Prime Ministers Literary Award 2015

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The Prime Minister's Literary Awards, 2015 were announced at an event in Sydney on Monday night. These awards recognise the contribution of Australia's authors to the richness of Australian cultural life by sharing stories that capture the complexity of contemporary life and offer insightful reflection on the past.

The winners of selected categories and the shortlists:

Fiction
Winner
The Golden Age, Joan London
It is 1954 and thirteen-year-old Frank Gold, refugee from wartime Hungary, is learning to walk again after contracting polio in Australia. At The Golden Age Children's Polio Convalescent Home in Perth, he sees Elsa, a fellow patient, and they form a forbidden, passionate bond. The Golden Age becomes the little world that reflects the larger one, where everything occurs: love and desire, music, death, and poetry. It is a place where children must learn they're alone, even within their families.

Subtle, moving and remarkably lovely, The Golden Age evokes a time past and a yearning for deep connection, from one of Australia's finest and most-loved novelists.
Shortlisted
Amnesia by Peter Carey
In Certain Circles by Elizabeth Harrower
Golden Boys by Sonya Hartnett
To Name Those Lost by Rohan Wilson

Young adult fiction
Winner
The Protected by Claire Zorn
I have three months left to call Katie my older sister. Then the gap will close and I will pass her. I will get older. But Katie will always be fifteen, eleven months and twenty-one days old.

Hannah's world is in pieces and she doesn't need the school counsellor to tell her she has deep-seated psychological issues. With a seriously depressed mum, an injured dad and a dead sister, who wouldn't have problems?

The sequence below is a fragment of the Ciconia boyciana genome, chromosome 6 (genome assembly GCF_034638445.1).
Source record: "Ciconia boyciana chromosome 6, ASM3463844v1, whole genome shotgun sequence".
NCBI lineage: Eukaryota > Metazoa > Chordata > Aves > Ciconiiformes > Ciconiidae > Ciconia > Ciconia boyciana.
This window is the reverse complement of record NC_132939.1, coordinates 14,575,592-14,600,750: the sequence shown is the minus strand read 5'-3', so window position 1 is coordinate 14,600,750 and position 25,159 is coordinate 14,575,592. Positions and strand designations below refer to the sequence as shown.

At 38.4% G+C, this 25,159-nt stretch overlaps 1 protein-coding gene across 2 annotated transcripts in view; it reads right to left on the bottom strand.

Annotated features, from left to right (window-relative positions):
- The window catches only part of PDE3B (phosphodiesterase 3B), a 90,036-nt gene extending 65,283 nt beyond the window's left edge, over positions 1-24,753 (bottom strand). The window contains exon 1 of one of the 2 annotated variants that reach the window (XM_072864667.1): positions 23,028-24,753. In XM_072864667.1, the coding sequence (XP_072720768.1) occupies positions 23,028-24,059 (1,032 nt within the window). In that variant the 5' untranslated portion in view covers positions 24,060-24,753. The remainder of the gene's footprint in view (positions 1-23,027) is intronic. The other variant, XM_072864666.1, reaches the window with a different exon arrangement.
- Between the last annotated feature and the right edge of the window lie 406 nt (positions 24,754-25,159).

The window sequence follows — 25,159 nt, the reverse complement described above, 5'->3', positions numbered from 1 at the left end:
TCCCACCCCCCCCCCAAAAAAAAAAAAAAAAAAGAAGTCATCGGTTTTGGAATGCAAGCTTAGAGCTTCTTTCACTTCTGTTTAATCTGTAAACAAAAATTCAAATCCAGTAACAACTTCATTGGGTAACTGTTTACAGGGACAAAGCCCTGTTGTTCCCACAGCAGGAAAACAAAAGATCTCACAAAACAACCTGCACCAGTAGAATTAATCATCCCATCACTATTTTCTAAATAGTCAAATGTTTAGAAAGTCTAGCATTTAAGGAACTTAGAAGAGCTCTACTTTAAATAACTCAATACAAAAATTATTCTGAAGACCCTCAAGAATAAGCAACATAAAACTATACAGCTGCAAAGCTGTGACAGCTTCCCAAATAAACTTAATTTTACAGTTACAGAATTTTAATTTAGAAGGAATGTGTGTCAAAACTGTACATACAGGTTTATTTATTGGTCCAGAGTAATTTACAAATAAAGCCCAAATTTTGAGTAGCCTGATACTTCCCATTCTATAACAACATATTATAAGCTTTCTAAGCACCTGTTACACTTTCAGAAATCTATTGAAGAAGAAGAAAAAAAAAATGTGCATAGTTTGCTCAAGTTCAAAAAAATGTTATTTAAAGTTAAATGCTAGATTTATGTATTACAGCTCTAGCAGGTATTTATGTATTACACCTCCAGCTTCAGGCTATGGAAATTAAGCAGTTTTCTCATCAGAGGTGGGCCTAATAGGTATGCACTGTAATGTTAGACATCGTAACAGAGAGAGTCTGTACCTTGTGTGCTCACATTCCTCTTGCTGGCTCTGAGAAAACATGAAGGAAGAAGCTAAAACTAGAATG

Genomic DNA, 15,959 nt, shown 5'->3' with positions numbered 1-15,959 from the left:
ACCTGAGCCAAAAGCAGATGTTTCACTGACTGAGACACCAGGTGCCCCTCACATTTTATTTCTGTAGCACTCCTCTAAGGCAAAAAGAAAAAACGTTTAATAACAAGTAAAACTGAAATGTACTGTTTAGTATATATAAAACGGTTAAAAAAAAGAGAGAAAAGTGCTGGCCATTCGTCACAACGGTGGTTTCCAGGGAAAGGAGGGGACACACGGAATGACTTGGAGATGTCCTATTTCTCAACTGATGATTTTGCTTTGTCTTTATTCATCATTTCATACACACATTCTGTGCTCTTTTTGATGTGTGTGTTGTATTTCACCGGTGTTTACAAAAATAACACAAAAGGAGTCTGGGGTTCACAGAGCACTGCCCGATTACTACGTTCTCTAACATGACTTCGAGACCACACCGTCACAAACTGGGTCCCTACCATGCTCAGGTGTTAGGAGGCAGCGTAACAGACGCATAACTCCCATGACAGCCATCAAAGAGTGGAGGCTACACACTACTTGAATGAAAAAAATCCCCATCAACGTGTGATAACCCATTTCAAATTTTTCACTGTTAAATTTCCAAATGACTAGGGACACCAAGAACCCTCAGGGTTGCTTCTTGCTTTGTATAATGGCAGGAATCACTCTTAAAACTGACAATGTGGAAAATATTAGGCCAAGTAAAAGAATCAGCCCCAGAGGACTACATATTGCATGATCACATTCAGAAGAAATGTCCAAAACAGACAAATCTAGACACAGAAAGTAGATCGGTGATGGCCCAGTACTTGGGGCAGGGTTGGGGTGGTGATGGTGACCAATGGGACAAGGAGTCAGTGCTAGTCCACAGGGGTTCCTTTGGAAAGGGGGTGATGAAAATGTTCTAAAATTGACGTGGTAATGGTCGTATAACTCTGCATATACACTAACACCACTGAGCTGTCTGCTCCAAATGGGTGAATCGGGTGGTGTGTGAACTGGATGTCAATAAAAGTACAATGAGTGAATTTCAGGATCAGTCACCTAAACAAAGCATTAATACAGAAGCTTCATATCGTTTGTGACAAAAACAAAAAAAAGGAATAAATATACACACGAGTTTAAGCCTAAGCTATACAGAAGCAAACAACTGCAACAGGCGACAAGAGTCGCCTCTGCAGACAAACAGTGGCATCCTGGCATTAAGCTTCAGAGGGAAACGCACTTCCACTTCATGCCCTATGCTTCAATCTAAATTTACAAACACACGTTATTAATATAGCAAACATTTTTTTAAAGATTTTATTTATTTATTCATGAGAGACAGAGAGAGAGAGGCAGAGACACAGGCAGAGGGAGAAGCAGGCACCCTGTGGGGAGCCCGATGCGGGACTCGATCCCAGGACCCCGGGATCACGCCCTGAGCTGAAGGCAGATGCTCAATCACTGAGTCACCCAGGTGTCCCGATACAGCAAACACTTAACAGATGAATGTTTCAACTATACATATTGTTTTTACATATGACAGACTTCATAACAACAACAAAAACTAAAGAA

Hannah should feel terrible but for the first time in ages, she feels a glimmer of hope and isn't afraid anymore. Is it because the elusive Josh is taking an interest in her? Or does it run deeper than that?

In a family torn apart by grief and guilt, one girl's struggle to come to terms with years of torment shows just how long old wounds can take to heal.
Shortlisted
Are You Seeing Me? by Darren Groth
The Astrologer's Daughter by Rebecca Lim
Tigers on the Beach by Doug MacLeod
The Minnow by Diana Sweeney

Children's fiction
 Winner
One Minute's Silence by David Metzenthen and illustrated by Michael Camilleri
n one minute of silence you can imagine sprinting up the beach in Gallipoli in 1915 with the fierce fighting Diggers, but can you imagine standing beside the brave battling Turks as they defended their homeland from the cliffs above.

In the silence that follows a war long gone, you can see what the soldiers saw, you can feel what the soldiers felt. And if you try, you might be able to imagine the enemy, and see that he is not so different from you.

In One Minute's Silence, you are the story, and the story is yours - to imagine, remember and honour the brothers in arms on both sides of the conflict, heroes who shed their blood and lost their lives.

A moving and powerful reflection on the meaning of Remembrance Day.
Shortlisted
Two Wolves by Tristan Bancks
My Dad is a Bear by Nicola Connelly and illustrated by Annie White
My Two Blankets by Irena Kobald and illustrated by Freya Blackwood
Withering‐by‐Sea by Judith Rossell

Prize for Australian History
Joint winners
Charles Bean by Ross Coulthart